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Mini Transat, Melwin Fink is the fastest in the production boats

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Mini Transat, Melwin Fink is the fastest in the production boats
Mini Transat, Melwin Fink is the fastest in the production boats

Though Santa Cruz de La Palma welcomed the first competitors in the Mini Transat EuroChef yesterday evening and last night, it is enthusiastically preparing to play host to their pursuers, though admittedly it will have a while to wait yet. Indeed, the next sailor due to make the finish, Melwin Fink, is not expected on site before Thursday evening, whilst the bulk of the peloton are not set to make landfall before Saturday. Put plainly, what were already expected to be huge deficits are continuing to expand as a result of the weather being served up in the Atlantic. In fact, whilst virtually all the fleet still out on the racetrack is making headway in a NW'ly breeze of around fifteen knots, the young German skipper of SignForCom is benefiting from breeze from the same sector, albeit considerably more consistent since there's 20 to 25 knots across his patch of racetrack around Madeira. Positioned 145 miles to his east, the other escapee of the group, Austrian Christian Kargl (980 – All Hands on Deck), is reaping the benefits of even more pressure. Over the coming hours, this might enable him to claw back a few miles in relation to the leader. A leader who is currently opting to exploit the slight fluctuations in breeze to gradually position himself closer to the great circle route in the knowledge that he needs to rack up as many miles in the right direction as possible because, from tomorrow, the wind is forecast to ease to between 11 and 13 knots, at least until Saturday.


Further pressure to the east?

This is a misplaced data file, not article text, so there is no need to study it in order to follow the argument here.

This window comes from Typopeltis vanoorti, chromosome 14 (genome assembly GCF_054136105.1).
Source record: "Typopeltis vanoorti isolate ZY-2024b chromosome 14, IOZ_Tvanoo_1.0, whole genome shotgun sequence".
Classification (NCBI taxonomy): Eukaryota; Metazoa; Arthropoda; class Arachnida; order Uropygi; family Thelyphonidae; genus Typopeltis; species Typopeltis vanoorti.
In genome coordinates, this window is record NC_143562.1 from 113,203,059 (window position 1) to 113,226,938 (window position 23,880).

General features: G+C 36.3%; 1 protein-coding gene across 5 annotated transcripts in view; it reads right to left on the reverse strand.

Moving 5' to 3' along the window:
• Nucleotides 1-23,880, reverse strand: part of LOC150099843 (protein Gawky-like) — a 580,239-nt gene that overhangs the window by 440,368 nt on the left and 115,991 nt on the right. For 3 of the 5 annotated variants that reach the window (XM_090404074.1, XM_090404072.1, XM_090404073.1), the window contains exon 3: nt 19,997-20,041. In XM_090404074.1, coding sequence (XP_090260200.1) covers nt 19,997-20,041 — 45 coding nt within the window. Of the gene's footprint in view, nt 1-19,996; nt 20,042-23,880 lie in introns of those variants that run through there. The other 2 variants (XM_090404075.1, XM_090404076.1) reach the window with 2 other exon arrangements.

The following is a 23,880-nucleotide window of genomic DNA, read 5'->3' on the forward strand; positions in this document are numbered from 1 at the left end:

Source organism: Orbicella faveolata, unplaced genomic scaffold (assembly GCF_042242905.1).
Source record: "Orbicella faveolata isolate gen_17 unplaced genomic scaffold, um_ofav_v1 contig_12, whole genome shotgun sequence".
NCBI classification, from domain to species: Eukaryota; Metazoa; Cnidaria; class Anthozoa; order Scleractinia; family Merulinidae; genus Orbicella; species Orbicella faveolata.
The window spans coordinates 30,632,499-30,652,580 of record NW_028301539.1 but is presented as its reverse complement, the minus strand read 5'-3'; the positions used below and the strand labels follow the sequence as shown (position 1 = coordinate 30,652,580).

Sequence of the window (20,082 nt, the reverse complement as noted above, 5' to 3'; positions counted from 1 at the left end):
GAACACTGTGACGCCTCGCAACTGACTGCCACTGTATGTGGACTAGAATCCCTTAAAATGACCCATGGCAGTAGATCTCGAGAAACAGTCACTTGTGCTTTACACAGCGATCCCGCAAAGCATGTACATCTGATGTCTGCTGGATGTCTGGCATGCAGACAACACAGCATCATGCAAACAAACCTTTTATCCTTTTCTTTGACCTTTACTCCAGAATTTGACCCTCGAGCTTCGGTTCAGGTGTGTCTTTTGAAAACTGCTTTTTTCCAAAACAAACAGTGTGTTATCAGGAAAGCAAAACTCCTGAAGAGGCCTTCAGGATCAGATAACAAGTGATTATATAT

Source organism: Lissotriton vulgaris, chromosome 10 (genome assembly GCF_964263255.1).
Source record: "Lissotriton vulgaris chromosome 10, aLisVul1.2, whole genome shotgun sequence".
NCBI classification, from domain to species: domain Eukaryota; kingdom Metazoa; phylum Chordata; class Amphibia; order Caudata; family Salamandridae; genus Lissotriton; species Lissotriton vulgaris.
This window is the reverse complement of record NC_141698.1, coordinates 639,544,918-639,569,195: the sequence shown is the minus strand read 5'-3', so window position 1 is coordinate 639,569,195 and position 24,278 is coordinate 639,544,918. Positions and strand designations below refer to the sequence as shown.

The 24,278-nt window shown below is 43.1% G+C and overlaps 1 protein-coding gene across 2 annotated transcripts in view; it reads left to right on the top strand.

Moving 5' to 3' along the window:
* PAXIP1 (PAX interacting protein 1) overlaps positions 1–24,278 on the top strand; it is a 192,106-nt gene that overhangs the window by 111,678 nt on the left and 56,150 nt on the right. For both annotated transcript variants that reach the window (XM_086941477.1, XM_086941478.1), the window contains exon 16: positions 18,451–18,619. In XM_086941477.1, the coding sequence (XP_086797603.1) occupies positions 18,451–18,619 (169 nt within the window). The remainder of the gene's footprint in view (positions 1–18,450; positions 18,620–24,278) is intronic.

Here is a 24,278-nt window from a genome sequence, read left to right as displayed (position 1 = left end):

Further astern, the peloton, which is spread out from the latitude of Gibraltar to that of Porto, is working like mad to gain southing. The challenge for the Mini sailors: to try to find the best route to the Canaries by playing around with their positioning. At the front of the pack, Julie Simon (963 – Dynamips) and Hugo Dhallenne (979 – YC Saint Lunaire) are making headway on a similar trajectory, 80 miles to the east of the direct route. Evidently it's an option that is paying off as they have two knots more boat speed than their rivals further to the west, like Australian Christiaan Durrant (1015 – Little Rippa), Jean-Marie Jézéquel (951 – FondApro), Jean Marre (991 – Sport dans la Ville – Time for Life) and Cécile Andrieu (893 – Groupe Adre). Moreover, their route is now being mirrored by other stalwarts from the class like Léo Debiesse (966 – Les Alphas) in the production boat category and Sébastien Pebelier (787 – Decosail) in the prototype category, who might well be able to eat into their deficits and move up the leader board by tomorrow. The same is true for Basile Bourgnon (975 – Edenred) who, after originally indicating that he would be making a pit-stop in Cascais yesterday evening, has ended up resolving his spreader issue alone at sea and is hence continuing racing.

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